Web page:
All Maine Matters

September 2006



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All Maine Matters

Because All of Maine DOES Matter!
Vol. 1, No. 9      September 2006 FREE

Made In China?
by Bob Sanders

The more appropriate question would be "What isn't made in China?" In the field of auto repair, we are seeing a slow but deliberate increase in the number of aftermarket parts that are stamped "Made in China". While the amount of parts that are made in China is disturbing, what is even more disturbing is the fact that these components are of very high quality. They easily compare to anything made not just in the US, but anywhere else for that matter. But there is one sector of the economy that up until now has escaped the onslaught of the Chinese invasion: automobiles.

All of that is gonna change in the very near future. Nanjing Automotive, a Chinese automaker, bought the MG brand name for 100 million dollars from the former British automaker after its assets were in receivership. MG's hard assets were negligible in value. What Nanjing bought was the MG label and the legal right to sell under the MG banner.

They have plans to completely revamp the MG, totally modernizing the mechanical and electrical systems of the line while capitalizing on the nostalgia factor and the beauty of the MG. In other words, they will build an MG that will actually run and look absolutely stunning doing it.

How am I so sure of this? China has a much more mature auto manufacturing industry than most people realize.

You might expect Chinese automobiles to be archaic versions of Communist era Russian cars. You know, those big, ugly, lumbering hulks of iron that would have as much appeal in the American market as a Yugo. If you were to see a minivan manufactured by Brilliance China Automotive, another Chinese auto manufacturer, winding down your street you would never pick it out from other minivans except for the unfamiliar logos plastered on them. They are fuel injected, with a full complement of creature comforts and engine control systems, in just about every sense a thoroughly modern automobile.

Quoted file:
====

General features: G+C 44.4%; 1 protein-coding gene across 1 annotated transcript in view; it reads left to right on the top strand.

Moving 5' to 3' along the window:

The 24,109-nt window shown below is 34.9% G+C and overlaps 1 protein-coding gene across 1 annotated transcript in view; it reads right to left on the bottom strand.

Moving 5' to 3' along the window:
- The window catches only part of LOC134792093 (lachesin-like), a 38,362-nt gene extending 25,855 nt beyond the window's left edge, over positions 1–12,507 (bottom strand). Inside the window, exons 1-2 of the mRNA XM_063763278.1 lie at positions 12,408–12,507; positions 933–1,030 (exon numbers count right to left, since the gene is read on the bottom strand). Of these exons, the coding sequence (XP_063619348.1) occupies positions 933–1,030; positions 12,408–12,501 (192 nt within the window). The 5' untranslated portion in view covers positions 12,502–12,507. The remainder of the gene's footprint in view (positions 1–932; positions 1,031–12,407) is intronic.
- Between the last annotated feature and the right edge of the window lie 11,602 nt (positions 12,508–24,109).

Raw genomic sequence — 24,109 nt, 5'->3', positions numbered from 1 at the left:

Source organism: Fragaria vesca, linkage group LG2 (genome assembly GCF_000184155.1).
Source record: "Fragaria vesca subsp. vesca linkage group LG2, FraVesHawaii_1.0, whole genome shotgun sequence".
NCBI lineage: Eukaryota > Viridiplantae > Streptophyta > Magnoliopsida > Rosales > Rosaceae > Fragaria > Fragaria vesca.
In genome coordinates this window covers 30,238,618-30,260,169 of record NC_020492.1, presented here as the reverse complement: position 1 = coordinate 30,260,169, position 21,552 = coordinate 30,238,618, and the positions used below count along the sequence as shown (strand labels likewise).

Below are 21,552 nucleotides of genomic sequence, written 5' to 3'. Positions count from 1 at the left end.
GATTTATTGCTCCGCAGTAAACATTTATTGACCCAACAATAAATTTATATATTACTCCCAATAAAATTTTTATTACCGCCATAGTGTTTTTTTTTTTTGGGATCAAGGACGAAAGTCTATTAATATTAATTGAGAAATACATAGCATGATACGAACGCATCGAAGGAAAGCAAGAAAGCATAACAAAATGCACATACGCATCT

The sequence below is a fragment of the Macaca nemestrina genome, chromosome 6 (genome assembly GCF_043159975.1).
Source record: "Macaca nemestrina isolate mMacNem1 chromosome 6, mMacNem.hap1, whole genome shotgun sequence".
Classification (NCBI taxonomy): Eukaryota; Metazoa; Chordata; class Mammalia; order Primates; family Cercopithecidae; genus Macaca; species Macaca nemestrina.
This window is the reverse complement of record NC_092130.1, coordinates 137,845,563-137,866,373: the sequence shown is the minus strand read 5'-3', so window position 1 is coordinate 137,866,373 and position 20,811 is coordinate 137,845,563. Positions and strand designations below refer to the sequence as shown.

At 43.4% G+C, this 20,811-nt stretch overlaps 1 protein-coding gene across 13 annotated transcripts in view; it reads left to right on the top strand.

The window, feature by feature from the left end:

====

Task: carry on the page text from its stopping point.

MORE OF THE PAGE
Although these vehicles do not meet all the EPA and FHTSA requirements for the US market in their present production configuration, this hurdle could be passed by retooling their product line. It is the opinion of auto industry execs that the Chinese auto industry got up to speed so quickly by buying technology and components from other Pacific Rim manufacturers, namely Toyota.

Brilliance has a working arrangement with BMW to accelerate  the level of technology in their vehicles, to bring them up to the same plane of their worldwide peers. Brilliance's assembly plants are as modern as any in the world, and they have located them in areas where there are pools of educated workers available, and the Chinese culture, just like the Japanese, naturally lends itself to producing nothing but the very best quality their systems allow them to achieve.

And the Chinese will have pricing power when they invade the American market.The minivans that Brilliance China produces sell for under 10 grand in equivalent Yankee dollars. They would be priced higher in the American market, but like all Chinese goods, they would come in at an extremely aggressive price structure. For decades the Japanese Juggernaut has been competing very successfully in the American auto market. Soon the Chinese marauders will be giving everyone in the auto manufacturing business, including the Japanese, a corporate case of ulcers.

Bob Sanders is a Master Auto Technician who works in Brewer.

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